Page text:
Jim Head (Professor) (02/18/04)
Here are some thoughts that I gleaned from the class discussion and my own reading:
Science and religion:
-What are the similarities and differences?
-Are there fundamental differences and basic incompatibilities, or has there been convergence and overlap?
-What is the role of faith? Can scientists accept things "on faith"?
-What is the role of "orthodoxy" in religion and science?
What is religion?
-Some would argue that religion grew out of mysticism, the desire to explain the unknown through "storytelling" and the attempt to explain powerful and traumatic natural phenomena (earthquakes, volcanic eruptions, floods, etc.) of unknown origin through appeal to obviously more powerful forces than humans (e.g., powerful and supreme beings).
-Others would argue that religion grew out of the desire of humans to know and understand their purpose on Earth, and how to deal with death and the finality of mortality.
-Is the concept of the presence of a supreme being a statement of fact (we have evidence and we have reached the conclusion that there is a supreme being on the basis of specific information) or is it a statement of ignorance (there is a lot we still don't understand and it is too difficult to comprehend so it is easier to think that there is some power larger than us that accounts for all of this).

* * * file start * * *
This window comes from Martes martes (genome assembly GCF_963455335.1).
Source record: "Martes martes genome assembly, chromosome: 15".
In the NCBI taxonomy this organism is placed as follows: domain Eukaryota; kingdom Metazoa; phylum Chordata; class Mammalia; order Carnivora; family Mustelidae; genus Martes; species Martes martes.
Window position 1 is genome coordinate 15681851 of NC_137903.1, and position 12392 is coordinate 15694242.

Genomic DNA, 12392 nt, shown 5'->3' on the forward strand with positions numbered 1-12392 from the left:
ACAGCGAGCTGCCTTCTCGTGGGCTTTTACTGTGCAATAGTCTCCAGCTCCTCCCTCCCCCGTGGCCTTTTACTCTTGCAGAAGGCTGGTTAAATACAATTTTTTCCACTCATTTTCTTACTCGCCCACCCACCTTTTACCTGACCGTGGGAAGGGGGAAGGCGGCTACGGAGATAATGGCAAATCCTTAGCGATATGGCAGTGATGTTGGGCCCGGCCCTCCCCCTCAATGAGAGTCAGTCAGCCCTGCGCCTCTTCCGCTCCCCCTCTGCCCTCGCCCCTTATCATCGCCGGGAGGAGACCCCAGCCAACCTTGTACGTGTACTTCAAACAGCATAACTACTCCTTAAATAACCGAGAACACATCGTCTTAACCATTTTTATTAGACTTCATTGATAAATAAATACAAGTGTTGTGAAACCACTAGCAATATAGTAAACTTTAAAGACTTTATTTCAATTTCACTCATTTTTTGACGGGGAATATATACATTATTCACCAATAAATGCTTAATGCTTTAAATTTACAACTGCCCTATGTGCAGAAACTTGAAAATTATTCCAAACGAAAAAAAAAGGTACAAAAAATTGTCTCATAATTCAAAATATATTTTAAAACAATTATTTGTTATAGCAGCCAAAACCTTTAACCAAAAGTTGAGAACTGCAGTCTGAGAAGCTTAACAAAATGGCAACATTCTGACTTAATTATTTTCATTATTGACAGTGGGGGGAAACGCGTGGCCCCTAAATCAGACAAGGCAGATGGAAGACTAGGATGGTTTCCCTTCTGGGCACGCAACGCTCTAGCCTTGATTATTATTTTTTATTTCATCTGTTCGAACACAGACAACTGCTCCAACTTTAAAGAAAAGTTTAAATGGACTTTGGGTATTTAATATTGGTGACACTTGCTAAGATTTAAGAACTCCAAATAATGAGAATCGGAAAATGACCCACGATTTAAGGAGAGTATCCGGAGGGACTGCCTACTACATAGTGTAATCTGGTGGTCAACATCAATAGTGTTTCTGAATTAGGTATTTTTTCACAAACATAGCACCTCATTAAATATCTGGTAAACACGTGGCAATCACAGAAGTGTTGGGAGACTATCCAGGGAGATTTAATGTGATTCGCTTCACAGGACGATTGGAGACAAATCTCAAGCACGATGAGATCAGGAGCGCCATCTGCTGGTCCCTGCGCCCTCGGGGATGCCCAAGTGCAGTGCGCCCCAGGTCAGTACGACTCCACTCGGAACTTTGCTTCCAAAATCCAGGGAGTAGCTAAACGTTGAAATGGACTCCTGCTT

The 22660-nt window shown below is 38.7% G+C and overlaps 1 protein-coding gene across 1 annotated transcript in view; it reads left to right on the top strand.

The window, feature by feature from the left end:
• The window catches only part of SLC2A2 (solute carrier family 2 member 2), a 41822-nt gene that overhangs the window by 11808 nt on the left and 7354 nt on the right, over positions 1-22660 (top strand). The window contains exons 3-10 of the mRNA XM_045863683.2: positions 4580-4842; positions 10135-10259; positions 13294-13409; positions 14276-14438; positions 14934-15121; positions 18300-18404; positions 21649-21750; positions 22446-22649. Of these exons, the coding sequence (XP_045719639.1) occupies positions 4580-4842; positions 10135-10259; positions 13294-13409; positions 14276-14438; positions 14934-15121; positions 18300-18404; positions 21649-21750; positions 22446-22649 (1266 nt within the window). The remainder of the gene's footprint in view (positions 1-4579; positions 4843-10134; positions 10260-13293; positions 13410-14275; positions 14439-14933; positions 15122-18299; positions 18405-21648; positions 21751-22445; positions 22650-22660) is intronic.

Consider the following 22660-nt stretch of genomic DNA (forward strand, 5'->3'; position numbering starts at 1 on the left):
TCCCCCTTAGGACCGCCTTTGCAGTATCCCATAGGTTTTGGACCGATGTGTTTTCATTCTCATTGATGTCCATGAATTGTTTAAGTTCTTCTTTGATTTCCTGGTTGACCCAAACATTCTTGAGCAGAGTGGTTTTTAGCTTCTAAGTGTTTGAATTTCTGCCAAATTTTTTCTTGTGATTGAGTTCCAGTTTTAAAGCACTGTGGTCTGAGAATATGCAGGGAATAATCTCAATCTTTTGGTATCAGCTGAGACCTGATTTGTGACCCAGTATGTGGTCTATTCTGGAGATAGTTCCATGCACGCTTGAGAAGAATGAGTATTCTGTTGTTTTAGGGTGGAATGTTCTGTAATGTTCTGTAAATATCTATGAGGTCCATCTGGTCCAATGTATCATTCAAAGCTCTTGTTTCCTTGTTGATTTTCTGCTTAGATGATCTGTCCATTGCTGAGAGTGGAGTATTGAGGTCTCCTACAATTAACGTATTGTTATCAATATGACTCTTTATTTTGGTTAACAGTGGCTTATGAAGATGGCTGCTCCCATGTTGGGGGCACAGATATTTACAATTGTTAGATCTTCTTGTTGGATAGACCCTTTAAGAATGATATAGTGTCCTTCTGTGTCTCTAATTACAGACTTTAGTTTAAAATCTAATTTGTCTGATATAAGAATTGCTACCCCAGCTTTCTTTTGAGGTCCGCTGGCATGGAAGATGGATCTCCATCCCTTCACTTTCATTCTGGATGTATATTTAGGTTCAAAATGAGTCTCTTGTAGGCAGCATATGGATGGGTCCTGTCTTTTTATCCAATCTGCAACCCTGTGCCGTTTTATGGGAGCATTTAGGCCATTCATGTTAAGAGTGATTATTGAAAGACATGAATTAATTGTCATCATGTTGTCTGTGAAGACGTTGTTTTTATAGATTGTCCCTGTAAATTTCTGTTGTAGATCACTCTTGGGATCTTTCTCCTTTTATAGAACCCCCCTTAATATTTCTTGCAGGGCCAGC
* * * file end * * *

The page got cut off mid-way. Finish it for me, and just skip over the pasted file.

-What is the human 'purpose'? Is there one?
-Human specialness: Are we any different than many other animals or is this an illusion?
-If we are not very "different", how do we deal with this?
-If we are "different", why? Can we be 'special' without any purpose?
-Not too long ago, the Earth was the CENTER of the universe.
-Today, we orbit one of billions of stars in the galaxy and every day we find more planets around other stars.
-There is a distinct likelihood that we might discover conclusive evidence of life elsewhere in the cosmos in our lifetime.
-How do we account for this "retreat from human specialness".
-If human specialness is further and further diminished, does this pose a threat to religion?
-Is the concept of a supreme being necessary in order to justify our "specialness"?
Threats of discovery of life elsewhere:
-Consider option b) We are from Mars!: Scientists determine that fossil microbes in Mars rocks are exactly similar to the oldest microbe fossils found on Earth and that living microbes blasted of Mars by impacts four billion years ago fell in the Earth's oceans, explaining the origin of life on Earth.
-What would this do to the concept of human specialness?
-Finding 'intelligent life' elsewhere: The distinction may be whether or not they have power over us.